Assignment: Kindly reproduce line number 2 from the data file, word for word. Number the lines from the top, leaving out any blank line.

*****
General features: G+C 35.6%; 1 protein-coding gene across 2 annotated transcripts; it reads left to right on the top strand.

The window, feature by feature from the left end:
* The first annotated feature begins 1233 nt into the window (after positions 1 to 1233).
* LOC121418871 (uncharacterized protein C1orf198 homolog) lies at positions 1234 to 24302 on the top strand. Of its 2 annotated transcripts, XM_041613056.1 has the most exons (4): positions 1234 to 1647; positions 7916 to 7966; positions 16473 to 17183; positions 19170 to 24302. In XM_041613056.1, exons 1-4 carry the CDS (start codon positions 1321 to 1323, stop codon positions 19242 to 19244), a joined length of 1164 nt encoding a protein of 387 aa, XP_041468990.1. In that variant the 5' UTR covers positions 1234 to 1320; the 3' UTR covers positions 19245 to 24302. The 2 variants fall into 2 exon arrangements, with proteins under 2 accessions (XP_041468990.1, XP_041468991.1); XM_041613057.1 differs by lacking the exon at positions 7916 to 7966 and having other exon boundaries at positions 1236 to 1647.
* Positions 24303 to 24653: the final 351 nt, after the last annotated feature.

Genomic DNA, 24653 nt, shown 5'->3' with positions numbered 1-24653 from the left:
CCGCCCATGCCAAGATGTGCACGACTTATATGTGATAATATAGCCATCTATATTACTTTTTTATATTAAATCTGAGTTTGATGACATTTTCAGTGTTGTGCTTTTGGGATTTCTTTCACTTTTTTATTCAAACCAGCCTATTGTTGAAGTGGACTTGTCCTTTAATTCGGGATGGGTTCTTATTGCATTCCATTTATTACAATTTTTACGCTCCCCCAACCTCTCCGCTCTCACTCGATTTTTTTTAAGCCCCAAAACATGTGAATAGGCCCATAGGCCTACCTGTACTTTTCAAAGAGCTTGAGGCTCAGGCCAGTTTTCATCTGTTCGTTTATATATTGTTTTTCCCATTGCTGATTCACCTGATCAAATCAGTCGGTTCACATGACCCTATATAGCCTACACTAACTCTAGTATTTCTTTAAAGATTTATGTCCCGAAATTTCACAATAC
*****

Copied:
The window, feature by feature from the left end: